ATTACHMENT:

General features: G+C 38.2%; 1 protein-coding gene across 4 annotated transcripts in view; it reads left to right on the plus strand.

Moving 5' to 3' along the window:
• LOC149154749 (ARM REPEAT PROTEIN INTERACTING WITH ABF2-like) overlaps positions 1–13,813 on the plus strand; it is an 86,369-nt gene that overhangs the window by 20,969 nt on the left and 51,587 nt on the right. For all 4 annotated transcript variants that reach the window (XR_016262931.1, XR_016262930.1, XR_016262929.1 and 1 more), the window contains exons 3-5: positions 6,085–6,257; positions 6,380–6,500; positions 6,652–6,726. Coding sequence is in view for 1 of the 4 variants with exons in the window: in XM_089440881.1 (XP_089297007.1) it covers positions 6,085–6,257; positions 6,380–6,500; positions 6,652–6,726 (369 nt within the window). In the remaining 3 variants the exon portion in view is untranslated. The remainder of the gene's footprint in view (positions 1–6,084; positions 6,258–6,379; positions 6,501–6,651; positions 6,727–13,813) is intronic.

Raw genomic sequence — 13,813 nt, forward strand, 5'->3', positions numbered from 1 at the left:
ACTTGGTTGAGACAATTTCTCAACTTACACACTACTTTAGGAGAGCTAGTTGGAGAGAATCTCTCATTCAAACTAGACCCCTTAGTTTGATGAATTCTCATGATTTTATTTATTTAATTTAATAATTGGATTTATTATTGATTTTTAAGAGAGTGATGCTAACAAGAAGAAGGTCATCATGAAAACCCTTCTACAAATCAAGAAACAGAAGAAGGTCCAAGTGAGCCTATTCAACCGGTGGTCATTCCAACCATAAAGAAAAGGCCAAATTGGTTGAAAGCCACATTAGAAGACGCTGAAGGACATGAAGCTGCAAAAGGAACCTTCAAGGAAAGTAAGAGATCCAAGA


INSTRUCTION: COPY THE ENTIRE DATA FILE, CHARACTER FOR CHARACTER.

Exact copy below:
General features: G+C 38.2%; 1 protein-coding gene across 4 annotated transcripts in view; it reads left to right on the plus strand.

Moving 5' to 3' along the window:
• LOC149154749 (ARM REPEAT PROTEIN INTERACTING WITH ABF2-like) overlaps positions 1–13,813 on the plus strand; it is an 86,369-nt gene that overhangs the window by 20,969 nt on the left and 51,587 nt on the right. For all 4 annotated transcript variants that reach the window (XR_016262931.1, XR_016262930.1, XR_016262929.1 and 1 more), the window contains exons 3-5: positions 6,085–6,257; positions 6,380–6,500; positions 6,652–6,726. Coding sequence is in view for 1 of the 4 variants with exons in the window: in XM_089440881.1 (XP_089297007.1) it covers positions 6,085–6,257; positions 6,380–6,500; positions 6,652–6,726 (369 nt within the window). In the remaining 3 variants the exon portion in view is untranslated. The remainder of the gene's footprint in view (positions 1–6,084; positions 6,258–6,379; positions 6,501–6,651; positions 6,727–13,813) is intronic.

Raw genomic sequence — 13,813 nt, forward strand, 5'->3', positions numbered from 1 at the left:
ACTTGGTTGAGACAATTTCTCAACTTACACACTACTTTAGGAGAGCTAGTTGGAGAGAATCTCTCATTCAAACTAGACCCCTTAGTTTGATGAATTCTCATGATTTTATTTATTTAATTTAATAATTGGATTTATTATTGATTTTTAAGAGAGTGATGCTAACAAGAAGAAGGTCATCATGAAAACCCTTCTACAAATCAAGAAACAGAAGAAGGTCCAAGTGAGCCTATTCAACCGGTGGTCATTCCAACCATAAAGAAAAGGCCAAATTGGTTGAAAGCCACATTAGAAGACGCTGAAGGACATGAAGCTGCAAAAGGAACCTTCAAGGAAAGTAAGAGATCCAAGA